It’s a Hit and Miss for “Star Wars” Novelization

There’s something about reading the scenes and dialogue that come alive in a movie that brings a new perspective. Whether it be what thoughts ran through a character’s mind in a particular moment, to how a setting is described, an extra dimension is added to the overall story. That’s why when I discovered that there was a novelization of “Star Wars: The Force Awakens” published, I was curious to see how author Alan Dean Foster would interpret the first good “Star Wars” film in over three decades. (Please note that there are descriptions regarding the plot up ahead, but nothing too spoilery. If you, for some reason, still haven’t seen the film by now, this is where I advice you to stop reading.)

War is at large and the last Jedi, Luke Skywalker, is nowhere to be found. The First Order has every intent to get to him before the Resistance does, but they need the last piece of a map that leads to him; and that information is entrusted in a small BB unit called BB-8. Together with Rey, a scavenger from Jakku with a mysterious past, and Finn, an ex-storm trooper who fled the First Order, they are thrown into a mission to get this vital piece of information to the Resistance; and thus ignites the beginning of a whole new adventure in a galaxy far, far away.

It is wise to note that I am a huge fan of not only the “Star Wars” franchise, but also of this latest film. The characters, both old and new are great, the callbacks to the original trilogy were touching enough to have any geek melt with joy, and there was a good use of both special and practical effects (unlike the prequels, but let’s not go there…).

When it comes to the novelization, it did a good job with sticking true to the story. It was fun reading Foster’s descriptions of BB-8’s mannerisms, the thoughts and loneliness felt by Rey, the bursts of frustrations from Kylo Ren, and the state of the atmosphere when it came to the interactions between Han and Leia.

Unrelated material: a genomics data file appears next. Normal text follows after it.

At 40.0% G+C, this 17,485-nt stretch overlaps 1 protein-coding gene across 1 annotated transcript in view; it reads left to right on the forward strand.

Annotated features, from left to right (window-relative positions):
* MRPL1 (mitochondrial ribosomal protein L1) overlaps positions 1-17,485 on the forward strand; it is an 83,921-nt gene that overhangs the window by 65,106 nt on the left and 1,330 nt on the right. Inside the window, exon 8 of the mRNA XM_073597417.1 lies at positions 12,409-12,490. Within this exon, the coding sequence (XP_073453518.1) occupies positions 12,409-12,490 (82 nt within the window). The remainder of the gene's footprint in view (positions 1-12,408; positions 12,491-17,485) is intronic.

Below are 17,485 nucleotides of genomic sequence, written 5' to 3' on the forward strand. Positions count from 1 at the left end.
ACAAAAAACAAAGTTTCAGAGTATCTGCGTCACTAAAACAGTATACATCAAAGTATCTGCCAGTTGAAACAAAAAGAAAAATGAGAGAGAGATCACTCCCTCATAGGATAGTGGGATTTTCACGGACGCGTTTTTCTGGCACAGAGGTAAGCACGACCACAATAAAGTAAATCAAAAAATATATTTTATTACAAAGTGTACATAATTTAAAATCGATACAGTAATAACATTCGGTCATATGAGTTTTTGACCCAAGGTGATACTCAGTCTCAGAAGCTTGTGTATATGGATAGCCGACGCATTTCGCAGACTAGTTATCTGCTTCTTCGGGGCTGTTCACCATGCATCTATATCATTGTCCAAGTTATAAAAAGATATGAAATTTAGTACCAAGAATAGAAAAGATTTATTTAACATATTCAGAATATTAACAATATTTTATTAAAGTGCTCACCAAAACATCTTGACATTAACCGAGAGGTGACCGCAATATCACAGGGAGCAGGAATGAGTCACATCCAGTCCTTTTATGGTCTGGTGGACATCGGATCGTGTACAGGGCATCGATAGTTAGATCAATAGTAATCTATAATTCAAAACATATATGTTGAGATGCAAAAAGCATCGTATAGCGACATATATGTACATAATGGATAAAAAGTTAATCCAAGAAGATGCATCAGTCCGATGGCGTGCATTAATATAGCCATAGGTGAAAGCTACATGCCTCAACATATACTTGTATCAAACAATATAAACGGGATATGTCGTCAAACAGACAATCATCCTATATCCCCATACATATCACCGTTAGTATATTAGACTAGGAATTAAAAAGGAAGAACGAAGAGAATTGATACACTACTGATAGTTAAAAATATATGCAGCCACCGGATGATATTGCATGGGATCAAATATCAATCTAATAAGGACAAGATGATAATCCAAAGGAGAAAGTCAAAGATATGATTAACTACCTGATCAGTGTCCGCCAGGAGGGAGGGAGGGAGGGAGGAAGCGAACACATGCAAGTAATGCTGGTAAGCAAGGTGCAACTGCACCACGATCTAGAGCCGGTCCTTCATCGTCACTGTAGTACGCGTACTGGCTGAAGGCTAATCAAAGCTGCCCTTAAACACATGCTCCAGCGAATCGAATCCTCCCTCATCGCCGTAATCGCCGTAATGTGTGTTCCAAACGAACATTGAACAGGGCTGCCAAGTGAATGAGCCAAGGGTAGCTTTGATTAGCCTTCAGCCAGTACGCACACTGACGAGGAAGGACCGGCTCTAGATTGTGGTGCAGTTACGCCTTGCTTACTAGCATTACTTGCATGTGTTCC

One of the things that I liked was the additional scenes Foster tossed into the book, providing answers and giving light to characters who otherwise weren’t as prominently seen in the film. For instance, while we didn’t see Leia for the first time until about halfway through the film, we see and hear from her a lot more throughout the novelization. In fact, if I didn’t know better, I wouldn’t be surprised if some of the scenes Foster had written are deleted scenes from the film.

Additional dialogue was tossed in as well, enhancing on certain scenes, as well as enhancing on the character’s personalities as well. We see some more exchanges between Rey and BB-8 than we otherwise see in the film, and Han has a lot more “wisdom” to share with her and Finn. At the same time, it was also the additional dialogue that I found off-putting at times, for there were instances where it came to be a little too excessive; to the point where it dragged on for a little too long. Not to mention that this even resulted in altering and/or removing dialogue altogether that were otherwise very poignant in the film.

Same can go for descriptions throughout the book as well, and ultimately slowing down the storytelling in the process. The film is very fast paced, with very few quiet, slow scenes in between. Knowing that, I feel that Foster didn’t do as effective of a job of translating that speed of motion to the novelization.

Overall, “Star Wars: The Force Awakens” was a hit and miss. There were strategies that Foster used that worked, but other times didn’t. However, it does succeed with capturing the spirit and story of the original film.



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